The permittivity and the surface area are increased when the aluminum oxide on the cathode and anode foils is chemically etched. Due to the etching process, the etched foil type is smaller in size than the plain foil type, but it won't be able to withstand high DC. The range of their capacitance values is 1uF up to 47,000uF, and the tolerance range is up to 20%.
Electrolytes have this feature to self-heal a damaged plate and re-anodize the foil sheet. Be mindful as these can let current pass from one plate to another, destroying the capacitor. This happens when you remove or detach the aluminum oxide coating.
For DC blocking, bypass circuits, and coupling, the etched foil types are mostly used. The plain foil type works best as flattening or smoothing capacitors in power supplies.
Different styles of Aluminum electrolytic capacitors:
Ceramic capacitors are one of the most common capacitors these days. Two types of ceramic capacitors that are popular are disc capacitors and multilayer ceramic capacitors or MLCC.
Ceramic disc capacitors are excellent for higher frequencies; they are unsuitable for bulk filtering because they become too large for higher capacitance values. A sizable electrolytic capacitor is typically connected in parallel with a ceramic disc capacitor in circuits where maintaining the stability of a voltage source is essential. While the electrolytic will perform most of the work, the little ceramic disc capacitor will filter out high frequencies that the large electrolytic capacitor will miss.
Currently, MLCC or multilayer ceramic capacitors are typical in circuits as the capacitance rating can even reach hundreds of microfarads or µF. With the multi-stacked and thin dielectric layers, high capacitance is achieved in order to make up for their smaller total plate area and noticeably thick layers. Ceramic capacitors use dielectric materials with a much greater dielectric constant.
Two of the most widely utilized dielectric materials for multilayer ceramic capacitors are titanium dioxide (r = 86-173) and barium titanate (r = 1250-10000), and each one is used to create a distinct class of capacitors.
The low capacitance ceramic capacitor days are gone. The tantalum or electrolytic capacitors are being replaced by modern ceramic capacitors now as the cost is less expensive but can still provide higher capabilities.
Tantalum capacitor is one of the electrolytic type capacitors. Its anode is made of tantalum metal, while the cathode can either be liquid or solid electrolyte and an oxide layer that serves as the dielectric. A very thin dielectric is made possible with the use of tantalum.
Tantalum "pearls", Tantalum chips, and Axial tantalum capacitors
Tantalum capacitors don't require the usage of aluminum-coated capacitor paper for firing, in contrast to conventional electrolytic capacitors that do so using electrolytes. It uses a thin tantalum pentoxide film coating on the tantalum metal surface.
Compared to ceramic disc capacitors, tantalum capacitors are smaller yet have a higher capacitance per unit of size. But unlike ceramic capacitors, electrolytic caps are polarized; therefore, installation must be precise and error-free to avoid blasting damage due to reversed polarity.
Although they are more expensive, these are common on the circuit boards of small electrical equipment due to their size and high capacitance.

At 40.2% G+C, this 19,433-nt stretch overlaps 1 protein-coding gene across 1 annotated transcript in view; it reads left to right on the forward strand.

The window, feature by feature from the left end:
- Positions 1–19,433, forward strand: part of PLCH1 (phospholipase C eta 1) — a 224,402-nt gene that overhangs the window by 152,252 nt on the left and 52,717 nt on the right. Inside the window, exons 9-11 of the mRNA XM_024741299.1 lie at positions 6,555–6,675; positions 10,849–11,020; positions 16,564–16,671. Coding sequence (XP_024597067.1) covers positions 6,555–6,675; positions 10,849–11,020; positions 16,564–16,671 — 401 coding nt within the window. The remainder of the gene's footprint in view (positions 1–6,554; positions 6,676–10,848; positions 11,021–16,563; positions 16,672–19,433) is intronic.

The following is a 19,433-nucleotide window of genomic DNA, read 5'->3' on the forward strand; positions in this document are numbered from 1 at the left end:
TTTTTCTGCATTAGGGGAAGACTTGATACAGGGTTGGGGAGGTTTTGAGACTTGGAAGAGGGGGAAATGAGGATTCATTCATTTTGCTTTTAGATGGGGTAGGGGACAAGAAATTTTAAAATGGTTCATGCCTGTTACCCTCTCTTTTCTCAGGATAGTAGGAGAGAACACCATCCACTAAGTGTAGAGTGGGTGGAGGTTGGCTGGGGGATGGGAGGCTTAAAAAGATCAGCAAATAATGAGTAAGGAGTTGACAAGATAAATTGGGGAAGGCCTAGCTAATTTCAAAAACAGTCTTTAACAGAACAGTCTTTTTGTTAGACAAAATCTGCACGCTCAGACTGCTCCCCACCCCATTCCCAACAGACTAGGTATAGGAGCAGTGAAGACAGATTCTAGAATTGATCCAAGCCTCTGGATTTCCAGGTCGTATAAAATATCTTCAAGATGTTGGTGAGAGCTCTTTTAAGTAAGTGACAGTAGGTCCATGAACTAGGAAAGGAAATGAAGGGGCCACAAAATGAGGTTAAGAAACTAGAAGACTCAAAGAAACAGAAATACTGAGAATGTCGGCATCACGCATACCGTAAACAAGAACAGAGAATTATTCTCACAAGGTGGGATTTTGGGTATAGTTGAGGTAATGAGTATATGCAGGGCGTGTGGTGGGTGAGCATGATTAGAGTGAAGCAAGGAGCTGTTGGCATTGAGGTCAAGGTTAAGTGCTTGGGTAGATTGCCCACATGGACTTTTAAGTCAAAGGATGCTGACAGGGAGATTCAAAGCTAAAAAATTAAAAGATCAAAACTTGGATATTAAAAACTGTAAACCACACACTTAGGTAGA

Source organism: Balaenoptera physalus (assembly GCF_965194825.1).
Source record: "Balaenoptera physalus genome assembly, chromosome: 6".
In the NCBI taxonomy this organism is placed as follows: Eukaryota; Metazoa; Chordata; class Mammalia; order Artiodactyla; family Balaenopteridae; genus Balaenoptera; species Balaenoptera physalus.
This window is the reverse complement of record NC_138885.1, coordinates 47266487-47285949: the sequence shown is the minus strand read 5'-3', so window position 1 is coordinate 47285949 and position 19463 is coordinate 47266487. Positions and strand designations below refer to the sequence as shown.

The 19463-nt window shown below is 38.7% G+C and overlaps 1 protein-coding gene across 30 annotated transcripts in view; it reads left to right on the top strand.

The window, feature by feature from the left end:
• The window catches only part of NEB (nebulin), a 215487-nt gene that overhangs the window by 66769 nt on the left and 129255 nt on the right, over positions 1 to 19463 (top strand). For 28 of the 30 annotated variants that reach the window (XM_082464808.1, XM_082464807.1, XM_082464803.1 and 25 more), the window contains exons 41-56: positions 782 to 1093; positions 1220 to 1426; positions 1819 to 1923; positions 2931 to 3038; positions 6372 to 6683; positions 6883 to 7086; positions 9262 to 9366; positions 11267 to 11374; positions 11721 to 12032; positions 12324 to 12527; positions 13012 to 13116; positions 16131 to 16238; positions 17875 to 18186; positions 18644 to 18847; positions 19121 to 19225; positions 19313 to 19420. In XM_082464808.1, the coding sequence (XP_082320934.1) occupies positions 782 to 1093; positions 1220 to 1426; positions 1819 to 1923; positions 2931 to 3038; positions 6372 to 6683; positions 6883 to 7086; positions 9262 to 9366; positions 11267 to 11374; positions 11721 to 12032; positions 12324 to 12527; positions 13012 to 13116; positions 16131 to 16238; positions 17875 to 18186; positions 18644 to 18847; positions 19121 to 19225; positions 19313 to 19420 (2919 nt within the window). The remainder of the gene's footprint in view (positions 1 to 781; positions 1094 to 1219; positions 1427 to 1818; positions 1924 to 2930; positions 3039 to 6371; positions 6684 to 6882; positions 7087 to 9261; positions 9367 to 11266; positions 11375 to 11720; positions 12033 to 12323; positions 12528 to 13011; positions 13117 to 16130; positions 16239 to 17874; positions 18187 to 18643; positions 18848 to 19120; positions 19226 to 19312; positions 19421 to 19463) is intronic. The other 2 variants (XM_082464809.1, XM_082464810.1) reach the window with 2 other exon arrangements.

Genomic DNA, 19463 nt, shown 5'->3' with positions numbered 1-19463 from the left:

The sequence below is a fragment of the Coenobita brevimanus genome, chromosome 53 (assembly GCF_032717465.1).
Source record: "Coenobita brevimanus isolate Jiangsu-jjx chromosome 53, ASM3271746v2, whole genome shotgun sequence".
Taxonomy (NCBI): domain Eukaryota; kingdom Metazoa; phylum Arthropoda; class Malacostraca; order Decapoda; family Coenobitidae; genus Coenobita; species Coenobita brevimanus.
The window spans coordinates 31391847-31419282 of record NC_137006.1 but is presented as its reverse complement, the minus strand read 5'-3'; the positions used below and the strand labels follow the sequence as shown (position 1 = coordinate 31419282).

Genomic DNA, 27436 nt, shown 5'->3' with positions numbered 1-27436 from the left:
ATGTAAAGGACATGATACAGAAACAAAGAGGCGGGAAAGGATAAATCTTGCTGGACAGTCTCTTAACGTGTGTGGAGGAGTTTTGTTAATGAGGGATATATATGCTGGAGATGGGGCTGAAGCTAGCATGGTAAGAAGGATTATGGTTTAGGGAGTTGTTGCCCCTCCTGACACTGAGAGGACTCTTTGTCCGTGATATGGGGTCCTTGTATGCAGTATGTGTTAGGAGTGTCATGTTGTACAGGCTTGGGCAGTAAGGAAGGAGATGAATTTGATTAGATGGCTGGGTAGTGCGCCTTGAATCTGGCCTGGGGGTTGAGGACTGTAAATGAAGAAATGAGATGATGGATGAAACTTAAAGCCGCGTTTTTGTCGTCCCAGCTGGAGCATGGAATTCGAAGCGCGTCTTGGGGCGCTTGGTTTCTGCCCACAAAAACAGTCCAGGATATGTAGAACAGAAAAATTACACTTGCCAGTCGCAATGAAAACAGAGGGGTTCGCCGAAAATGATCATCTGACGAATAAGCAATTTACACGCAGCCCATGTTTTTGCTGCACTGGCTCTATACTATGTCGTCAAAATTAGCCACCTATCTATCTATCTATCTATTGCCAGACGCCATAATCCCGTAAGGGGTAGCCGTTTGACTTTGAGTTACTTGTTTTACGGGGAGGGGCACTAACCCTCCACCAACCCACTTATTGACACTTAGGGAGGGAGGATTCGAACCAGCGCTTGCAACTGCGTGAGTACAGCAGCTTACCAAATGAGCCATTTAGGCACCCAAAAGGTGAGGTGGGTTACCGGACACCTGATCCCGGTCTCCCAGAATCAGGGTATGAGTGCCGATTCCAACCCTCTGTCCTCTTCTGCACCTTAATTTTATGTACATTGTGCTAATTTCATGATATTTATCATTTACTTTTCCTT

Film capacitors are versatile as there is a wide range and various types of the plastic film currently being used. Polymer film, plastic film, PTFE film, film dielectric, metalized film, power film, polystyrene film, or just film caps are some examples of insulating plastic film used as dielectric; hence, they are referred to as "film capacitors".
They are non-polarized types of capacitors employed in various applications, and the cost is typically less than that of the options above. The film may be metalized or left untreated after manufacture, depending on the needs of the capacitor.
Old paper capacitors were non-polar but featured a black ring on one end. According to the black band, the paper capacitor's end contained some visible metal foil (which acted as a shield). A ground connection was made at the end using the metal foil (or lowest voltage). The foil shield's primary goal was to extend the lifespan of the paper capacitor.
Printed circuit boards are ubiquitous in today's electronics industry, with capacitors playing an essential role in their proper functioning. In the case of printed circuit boards, capacitors maintain the stored charge, which allows the PCB to transmit data properly and regulate power.
However, their significant role in PCBs is more than just banking electrical energy. Below are just some of the many benefits of capacitors:
When considering the importance of capacitors on PCBs, you can see that they directly impact a product's overall functionality. Without capacitors, the electronic components of the PCB would not be able to work properly, thus severely limiting the PCB's capabilities. Hence, selecting the right capacitor for your project is vital.
Knowledge of the different properties and characteristics of each capacitor is of utmost importance when it comes to PCB design and assembly. You should consider the fundamentals during the planning stage. This is to avoid any lapses or miscalculations upon manufacturing.
The selection of a specific PCB capacitor heavily depends on the application requirements and overall circuit design. Different capacitors have different roles.
Careful consideration of capacitance, voltage rating, polarity, temperature coefficient, dielectric absorption, tolerance, and others must be taken into account to ensure optimal PCB capacitor selection.